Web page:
Diary of an old cheeser

Hi there! Like other blogs, this is my chance to wax lyrical (some might say talk utter cr*p) about a) what's happening in my life b) all of my pet obsessions in particular music, tv, movies, books and other generally connected things, quite often of the retro, old and "cheesy" variety. Hence the title of my blog. Feel free to leave a comment if the mood takes you. There's nothing like a good chinwag about one's favourite topics and besides I love to meet new people! Cheers, Simon

Thursday, May 17, 2007

Talking 'bout Evolution

My goodness! A rather belated review of "Evolution of the Daleks"!!! What's wrong with me? Well as you might have gathered I have been fairly busy of late...going on trips to Wales and Somerset, applying for jobs and attending interviews, hassling agencies for work, watching Eurovision, going swimming/to the gym..the list goes on...and it's all time-consuming, baby. And in terms of reportage on my blog, these topics have kind of taken precedence! Whaaaaaat? Dr Who doesn't come first?!? Well you know, I don't want to, like, totally alienate my readers by devoting my entire blog space to things 100% Dr Who...80% is surely enough, mais oui? Perhaps I should rename this blog "Diary of a Sad Gay Whovian" or "Journal of a Sci-fi Anorak", but I kinda think that might reduce my appeal...

Anyway...here comes my verdict on the second installment of the recent Dalek two-parter.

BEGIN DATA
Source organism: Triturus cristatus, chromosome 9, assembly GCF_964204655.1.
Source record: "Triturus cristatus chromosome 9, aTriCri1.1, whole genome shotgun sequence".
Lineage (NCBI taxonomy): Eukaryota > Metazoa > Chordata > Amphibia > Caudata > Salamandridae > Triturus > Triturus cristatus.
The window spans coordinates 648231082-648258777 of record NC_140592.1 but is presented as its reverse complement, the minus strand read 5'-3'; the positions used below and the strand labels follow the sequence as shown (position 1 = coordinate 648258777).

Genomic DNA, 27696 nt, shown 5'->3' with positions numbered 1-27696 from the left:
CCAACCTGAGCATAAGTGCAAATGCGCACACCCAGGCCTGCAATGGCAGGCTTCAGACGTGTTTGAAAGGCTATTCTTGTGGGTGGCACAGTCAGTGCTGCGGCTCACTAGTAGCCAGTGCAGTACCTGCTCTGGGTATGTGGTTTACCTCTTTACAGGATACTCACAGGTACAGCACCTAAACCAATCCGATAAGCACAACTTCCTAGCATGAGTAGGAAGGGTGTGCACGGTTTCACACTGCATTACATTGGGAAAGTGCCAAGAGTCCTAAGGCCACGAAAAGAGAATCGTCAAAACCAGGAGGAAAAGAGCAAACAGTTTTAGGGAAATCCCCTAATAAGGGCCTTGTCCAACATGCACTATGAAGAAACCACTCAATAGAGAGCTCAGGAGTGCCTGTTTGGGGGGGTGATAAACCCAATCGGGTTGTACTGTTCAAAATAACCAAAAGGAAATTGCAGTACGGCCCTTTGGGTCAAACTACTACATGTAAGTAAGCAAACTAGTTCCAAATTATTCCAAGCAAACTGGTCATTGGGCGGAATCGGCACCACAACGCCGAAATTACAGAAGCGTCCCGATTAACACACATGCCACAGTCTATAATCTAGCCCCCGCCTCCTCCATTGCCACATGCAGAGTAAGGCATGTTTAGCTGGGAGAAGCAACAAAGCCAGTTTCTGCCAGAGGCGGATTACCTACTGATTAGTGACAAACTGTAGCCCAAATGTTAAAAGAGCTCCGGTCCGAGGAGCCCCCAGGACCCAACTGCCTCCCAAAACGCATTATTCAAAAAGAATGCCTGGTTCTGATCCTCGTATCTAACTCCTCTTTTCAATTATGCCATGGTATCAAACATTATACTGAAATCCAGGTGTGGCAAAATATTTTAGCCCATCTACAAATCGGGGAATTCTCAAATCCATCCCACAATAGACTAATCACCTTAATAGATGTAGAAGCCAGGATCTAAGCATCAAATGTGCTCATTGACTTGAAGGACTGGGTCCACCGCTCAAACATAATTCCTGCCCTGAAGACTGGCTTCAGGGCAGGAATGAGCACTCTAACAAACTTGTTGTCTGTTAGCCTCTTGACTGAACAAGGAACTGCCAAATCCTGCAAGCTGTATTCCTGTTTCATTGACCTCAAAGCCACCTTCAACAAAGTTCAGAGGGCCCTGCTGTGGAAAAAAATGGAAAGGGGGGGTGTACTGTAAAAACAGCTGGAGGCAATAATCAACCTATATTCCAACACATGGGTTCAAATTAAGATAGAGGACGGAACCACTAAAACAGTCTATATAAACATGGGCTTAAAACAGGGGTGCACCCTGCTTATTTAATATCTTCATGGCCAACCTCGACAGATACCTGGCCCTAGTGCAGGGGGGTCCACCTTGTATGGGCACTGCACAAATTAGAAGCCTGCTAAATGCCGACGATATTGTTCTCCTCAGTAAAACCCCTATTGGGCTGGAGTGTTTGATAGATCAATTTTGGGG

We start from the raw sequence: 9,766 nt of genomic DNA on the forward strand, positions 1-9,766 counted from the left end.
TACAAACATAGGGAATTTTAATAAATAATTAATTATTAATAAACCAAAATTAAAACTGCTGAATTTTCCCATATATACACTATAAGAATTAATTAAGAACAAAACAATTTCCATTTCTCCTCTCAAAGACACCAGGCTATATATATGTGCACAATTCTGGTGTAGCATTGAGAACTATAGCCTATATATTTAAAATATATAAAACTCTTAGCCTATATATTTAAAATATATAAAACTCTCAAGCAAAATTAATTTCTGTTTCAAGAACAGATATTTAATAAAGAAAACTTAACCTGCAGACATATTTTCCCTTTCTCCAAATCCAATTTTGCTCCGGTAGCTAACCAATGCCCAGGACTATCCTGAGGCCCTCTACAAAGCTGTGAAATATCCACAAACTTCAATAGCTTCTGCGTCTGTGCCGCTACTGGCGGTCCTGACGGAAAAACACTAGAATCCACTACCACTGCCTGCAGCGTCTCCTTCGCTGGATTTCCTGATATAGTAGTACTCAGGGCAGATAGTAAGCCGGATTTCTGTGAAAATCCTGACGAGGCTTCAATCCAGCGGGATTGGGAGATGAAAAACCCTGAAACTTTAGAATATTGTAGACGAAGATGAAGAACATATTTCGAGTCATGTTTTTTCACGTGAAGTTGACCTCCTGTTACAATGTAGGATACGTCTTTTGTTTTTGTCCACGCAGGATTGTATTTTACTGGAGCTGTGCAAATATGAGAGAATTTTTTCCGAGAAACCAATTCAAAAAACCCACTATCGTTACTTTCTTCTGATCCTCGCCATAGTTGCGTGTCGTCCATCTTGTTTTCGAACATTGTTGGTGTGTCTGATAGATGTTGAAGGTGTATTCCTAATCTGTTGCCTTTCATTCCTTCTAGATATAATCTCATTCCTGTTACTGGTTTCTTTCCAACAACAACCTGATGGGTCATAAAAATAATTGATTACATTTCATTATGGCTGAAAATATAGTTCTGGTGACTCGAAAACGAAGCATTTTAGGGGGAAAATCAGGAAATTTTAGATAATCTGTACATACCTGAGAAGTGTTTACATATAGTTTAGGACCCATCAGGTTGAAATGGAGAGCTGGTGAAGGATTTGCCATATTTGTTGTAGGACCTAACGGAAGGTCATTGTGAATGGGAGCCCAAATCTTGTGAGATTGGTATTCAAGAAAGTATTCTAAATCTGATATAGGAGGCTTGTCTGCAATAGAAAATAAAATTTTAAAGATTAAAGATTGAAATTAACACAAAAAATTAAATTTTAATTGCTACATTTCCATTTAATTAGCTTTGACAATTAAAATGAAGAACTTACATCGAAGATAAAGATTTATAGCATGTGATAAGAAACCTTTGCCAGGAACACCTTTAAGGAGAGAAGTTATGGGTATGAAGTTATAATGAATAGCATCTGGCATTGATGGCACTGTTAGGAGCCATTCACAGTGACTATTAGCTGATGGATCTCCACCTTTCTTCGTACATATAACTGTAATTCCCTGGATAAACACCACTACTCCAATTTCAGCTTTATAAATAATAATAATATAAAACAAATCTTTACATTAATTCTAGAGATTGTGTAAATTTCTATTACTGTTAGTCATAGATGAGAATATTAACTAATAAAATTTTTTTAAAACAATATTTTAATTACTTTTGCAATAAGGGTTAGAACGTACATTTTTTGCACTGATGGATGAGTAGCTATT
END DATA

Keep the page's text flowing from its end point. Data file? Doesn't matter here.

And...I'm rather pleased to say that I thought Part Two was considerably better than Part One, pretty damn good in fact!! There was tons of action, drama, moving and scary bits, some great dialogue, emotion, excitement... overall the whole episode revved things far more than in Part One and for me had much more depth. But then, as I said in my previous review, perhaps I was being a tad unfair as the first episode was to some extent setting the scene and establishing things.

First up, the Daleks. I thought they were brill in this episode and back to their chilling, ruthless, destructive selves. And straight off we got an "explanation" as to how the Daleks had managed to escape from modern day London before, yes, it was....drum roll..."emergency temporal shift"!! Wooo!! Erm. Well that's some kind of justification I suppose but not much. I guess we were meant to assume that they'd ended up in 1930s New Yoooick by chance, not just because Dalek Sec had a thing for the Empire State Building and show girls.